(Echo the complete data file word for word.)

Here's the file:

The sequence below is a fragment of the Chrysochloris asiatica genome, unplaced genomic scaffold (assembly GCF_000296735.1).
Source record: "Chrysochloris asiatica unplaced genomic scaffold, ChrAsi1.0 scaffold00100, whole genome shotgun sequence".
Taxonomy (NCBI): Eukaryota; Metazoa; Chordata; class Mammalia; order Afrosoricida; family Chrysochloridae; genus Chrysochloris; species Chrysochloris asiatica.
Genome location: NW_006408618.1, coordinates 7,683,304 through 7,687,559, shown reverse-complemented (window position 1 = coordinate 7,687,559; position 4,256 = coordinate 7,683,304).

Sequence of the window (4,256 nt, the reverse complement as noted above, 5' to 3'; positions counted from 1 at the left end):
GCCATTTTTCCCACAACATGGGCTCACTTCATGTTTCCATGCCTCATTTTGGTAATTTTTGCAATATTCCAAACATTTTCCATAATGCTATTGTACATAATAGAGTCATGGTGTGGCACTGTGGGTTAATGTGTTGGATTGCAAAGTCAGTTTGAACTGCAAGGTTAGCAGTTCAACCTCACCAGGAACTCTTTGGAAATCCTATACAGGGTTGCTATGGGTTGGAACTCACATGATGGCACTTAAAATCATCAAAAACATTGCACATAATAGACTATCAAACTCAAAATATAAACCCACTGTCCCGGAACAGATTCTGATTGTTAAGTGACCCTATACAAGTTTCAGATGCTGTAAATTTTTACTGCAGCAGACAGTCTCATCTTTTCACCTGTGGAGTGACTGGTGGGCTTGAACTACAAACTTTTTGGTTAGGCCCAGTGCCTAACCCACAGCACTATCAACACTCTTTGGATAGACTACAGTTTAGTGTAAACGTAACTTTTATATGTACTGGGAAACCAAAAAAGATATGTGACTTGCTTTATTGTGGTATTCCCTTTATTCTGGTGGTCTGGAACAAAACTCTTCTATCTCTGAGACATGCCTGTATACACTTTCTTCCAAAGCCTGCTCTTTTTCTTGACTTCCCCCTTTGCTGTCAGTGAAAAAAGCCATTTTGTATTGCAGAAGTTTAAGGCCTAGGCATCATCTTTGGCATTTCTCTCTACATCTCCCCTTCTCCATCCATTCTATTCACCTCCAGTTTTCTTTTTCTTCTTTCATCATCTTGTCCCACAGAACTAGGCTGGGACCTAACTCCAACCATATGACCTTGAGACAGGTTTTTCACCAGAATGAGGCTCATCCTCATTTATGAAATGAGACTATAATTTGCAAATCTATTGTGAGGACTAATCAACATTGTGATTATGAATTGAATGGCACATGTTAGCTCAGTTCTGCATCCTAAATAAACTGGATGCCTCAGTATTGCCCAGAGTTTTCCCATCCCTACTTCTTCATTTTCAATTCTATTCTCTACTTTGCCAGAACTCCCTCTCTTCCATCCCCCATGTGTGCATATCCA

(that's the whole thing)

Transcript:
The sequence below is a fragment of the Chrysochloris asiatica genome, unplaced genomic scaffold (assembly GCF_000296735.1).
Source record: "Chrysochloris asiatica unplaced genomic scaffold, ChrAsi1.0 scaffold00100, whole genome shotgun sequence".
Taxonomy (NCBI): Eukaryota; Metazoa; Chordata; class Mammalia; order Afrosoricida; family Chrysochloridae; genus Chrysochloris; species Chrysochloris asiatica.
Genome location: NW_006408618.1, coordinates 7,683,304 through 7,687,559, shown reverse-complemented (window position 1 = coordinate 7,687,559; position 4,256 = coordinate 7,683,304).

Sequence of the window (4,256 nt, the reverse complement as noted above, 5' to 3'; positions counted from 1 at the left end):
GCCATTTTTCCCACAACATGGGCTCACTTCATGTTTCCATGCCTCATTTTGGTAATTTTTGCAATATTCCAAACATTTTCCATAATGCTATTGTACATAATAGAGTCATGGTGTGGCACTGTGGGTTAATGTGTTGGATTGCAAAGTCAGTTTGAACTGCAAGGTTAGCAGTTCAACCTCACCAGGAACTCTTTGGAAATCCTATACAGGGTTGCTATGGGTTGGAACTCACATGATGGCACTTAAAATCATCAAAAACATTGCACATAATAGACTATCAAACTCAAAATATAAACCCACTGTCCCGGAACAGATTCTGATTGTTAAGTGACCCTATACAAGTTTCAGATGCTGTAAATTTTTACTGCAGCAGACAGTCTCATCTTTTCACCTGTGGAGTGACTGGTGGGCTTGAACTACAAACTTTTTGGTTAGGCCCAGTGCCTAACCCACAGCACTATCAACACTCTTTGGATAGACTACAGTTTAGTGTAAACGTAACTTTTATATGTACTGGGAAACCAAAAAAGATATGTGACTTGCTTTATTGTGGTATTCCCTTTATTCTGGTGGTCTGGAACAAAACTCTTCTATCTCTGAGACATGCCTGTATACACTTTCTTCCAAAGCCTGCTCTTTTTCTTGACTTCCCCCTTTGCTGTCAGTGAAAAAAGCCATTTTGTATTGCAGAAGTTTAAGGCCTAGGCATCATCTTTGGCATTTCTCTCTACATCTCCCCTTCTCCATCCATTCTATTCACCTCCAGTTTTCTTTTTCTTCTTTCATCATCTTGTCCCACAGAACTAGGCTGGGACCTAACTCCAACCATATGACCTTGAGACAGGTTTTTCACCAGAATGAGGCTCATCCTCATTTATGAAATGAGACTATAATTTGCAAATCTATTGTGAGGACTAATCAACATTGTGATTATGAATTGAATGGCACATGTTAGCTCAGTTCTGCATCCTAAATAAACTGGATGCCTCAGTATTGCCCAGAGTTTTCCCATCCCTACTTCTTCATTTTCAATTCTATTCTCTACTTTGCCAGAACTCCCTCTCTTCCATCCCCCATGTGTGCATATCCA